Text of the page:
Let me say this up front: this problem is hard. There is a reason Dan Story's linked question has not been answered. Let provide an explanation for people who want to take a stab at it. I hope I'm wrong about how hard it is, though.

I will assume that the 2D screen coordinates and projection/perspective matrix is known to you. You need to know at least this much (if you don't know the projection matrix, essentially you are using a different camera to look at the world). Let's call each pair of 2D screen coordinates `(a_i, b_i)`

, and I will assume the projection matrix is of the form

```
P = [ px 0 0 0 ]
[ 0 py 0 0 ]
[ 0 0 pz pw]
[ 0 0 s 0 ], s = +/-1
```

Almost any reasonable projection has this form. Working through the rendering pipeline, you find that

```
a_i = px x_i / (s z_i)
b_i = py y_i / (s z_i)
```

where `(x_i, y_i, z_i)`

are the original 3D coordinates of the point.

Now, let's assume you know your shape in a set of canonical coordinates (whatever you want), so that the vertices is `(x0_i, y0_i, z0_i)`

. We can arrange these as columns of a matrix `C`

. The actual coordinates of the shape are a rigid transformation of these coordinates. Let's similarly organize the actual coordinates as columns of a matrix `V`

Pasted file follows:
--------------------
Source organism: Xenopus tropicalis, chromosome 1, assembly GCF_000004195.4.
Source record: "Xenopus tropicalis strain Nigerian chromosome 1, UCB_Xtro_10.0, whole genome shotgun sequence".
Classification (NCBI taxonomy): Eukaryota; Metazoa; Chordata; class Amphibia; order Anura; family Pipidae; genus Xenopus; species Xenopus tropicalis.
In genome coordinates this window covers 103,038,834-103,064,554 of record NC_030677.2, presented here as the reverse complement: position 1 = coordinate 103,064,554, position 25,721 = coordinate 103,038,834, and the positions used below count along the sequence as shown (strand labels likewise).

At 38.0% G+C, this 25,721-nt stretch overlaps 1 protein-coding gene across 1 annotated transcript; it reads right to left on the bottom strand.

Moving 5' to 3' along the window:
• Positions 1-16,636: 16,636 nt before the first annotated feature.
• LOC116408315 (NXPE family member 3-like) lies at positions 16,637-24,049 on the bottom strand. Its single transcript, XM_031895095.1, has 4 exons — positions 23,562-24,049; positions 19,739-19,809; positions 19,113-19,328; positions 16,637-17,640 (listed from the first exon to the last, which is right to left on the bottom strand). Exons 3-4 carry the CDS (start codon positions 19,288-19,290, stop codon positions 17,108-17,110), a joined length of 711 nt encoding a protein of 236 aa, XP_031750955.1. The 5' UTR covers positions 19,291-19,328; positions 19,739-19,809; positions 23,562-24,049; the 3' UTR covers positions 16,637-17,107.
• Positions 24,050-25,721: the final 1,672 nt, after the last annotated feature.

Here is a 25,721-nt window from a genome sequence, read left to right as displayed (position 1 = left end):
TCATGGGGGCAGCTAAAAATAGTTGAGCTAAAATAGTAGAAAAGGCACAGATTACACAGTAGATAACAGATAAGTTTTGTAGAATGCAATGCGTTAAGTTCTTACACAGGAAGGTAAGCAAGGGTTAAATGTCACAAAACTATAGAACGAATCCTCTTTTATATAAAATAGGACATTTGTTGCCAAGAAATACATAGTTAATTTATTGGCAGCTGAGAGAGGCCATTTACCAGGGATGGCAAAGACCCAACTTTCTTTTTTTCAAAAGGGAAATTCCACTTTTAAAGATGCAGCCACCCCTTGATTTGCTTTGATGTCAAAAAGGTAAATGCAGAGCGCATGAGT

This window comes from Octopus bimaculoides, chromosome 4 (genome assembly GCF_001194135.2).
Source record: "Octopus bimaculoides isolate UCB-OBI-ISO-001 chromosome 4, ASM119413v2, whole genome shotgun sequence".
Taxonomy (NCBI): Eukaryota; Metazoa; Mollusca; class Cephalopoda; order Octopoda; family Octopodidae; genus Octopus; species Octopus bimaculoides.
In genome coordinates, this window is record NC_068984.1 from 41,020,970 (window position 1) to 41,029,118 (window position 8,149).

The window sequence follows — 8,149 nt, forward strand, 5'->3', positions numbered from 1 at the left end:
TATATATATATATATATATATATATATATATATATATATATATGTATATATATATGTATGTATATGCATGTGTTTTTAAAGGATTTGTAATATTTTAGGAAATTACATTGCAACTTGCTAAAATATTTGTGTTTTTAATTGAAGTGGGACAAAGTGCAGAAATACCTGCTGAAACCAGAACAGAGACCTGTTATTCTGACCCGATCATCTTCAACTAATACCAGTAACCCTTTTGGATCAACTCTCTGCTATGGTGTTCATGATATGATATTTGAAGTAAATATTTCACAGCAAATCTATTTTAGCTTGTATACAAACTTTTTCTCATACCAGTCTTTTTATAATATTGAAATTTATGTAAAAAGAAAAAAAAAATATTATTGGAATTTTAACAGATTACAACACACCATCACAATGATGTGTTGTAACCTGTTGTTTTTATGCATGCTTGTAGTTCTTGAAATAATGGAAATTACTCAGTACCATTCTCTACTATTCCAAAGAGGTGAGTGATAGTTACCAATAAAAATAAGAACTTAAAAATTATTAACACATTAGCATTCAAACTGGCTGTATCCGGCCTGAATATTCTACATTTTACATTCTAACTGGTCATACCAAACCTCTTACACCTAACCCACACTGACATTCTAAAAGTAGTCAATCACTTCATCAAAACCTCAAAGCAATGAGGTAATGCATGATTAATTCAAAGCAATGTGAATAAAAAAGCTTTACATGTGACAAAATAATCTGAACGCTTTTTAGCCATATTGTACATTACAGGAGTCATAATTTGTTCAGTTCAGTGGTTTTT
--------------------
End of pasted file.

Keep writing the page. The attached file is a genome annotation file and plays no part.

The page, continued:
. Then these are related by

```
V = R C + v 1^T (*)
```

where `1^T`

is a row vector of ones with the right length, `R`

is an orthogonal rotation matrix of the rigid transformation, and `v`

is the offset vector of the transformation.

Now, you have an expression for each column of `V`

from above: the first column is `{ s a_1 z_1 / px, s b_1 z_1 / py, z_1 }`

and so on.

You must solve the set of equations `(*)`

for the set of scalars `z_i`

, and the rigid transformation defined `R`

and `v`

.

**Difficulties**

- The equation is nonlinear in the unknowns, involving quotients of
`R`

and `z_i`

- We have assumed up to now that you know which 2D coordinates correspond to which vertices of the original shape (if your shape is a square, this is slightly less of a problem).
- We assume there is even a solution at all; if there are errors in the 2D data, then it's hard to say how well equation
`(*)`

will be satisfied; the transformation will be nonrigid or nonlinear.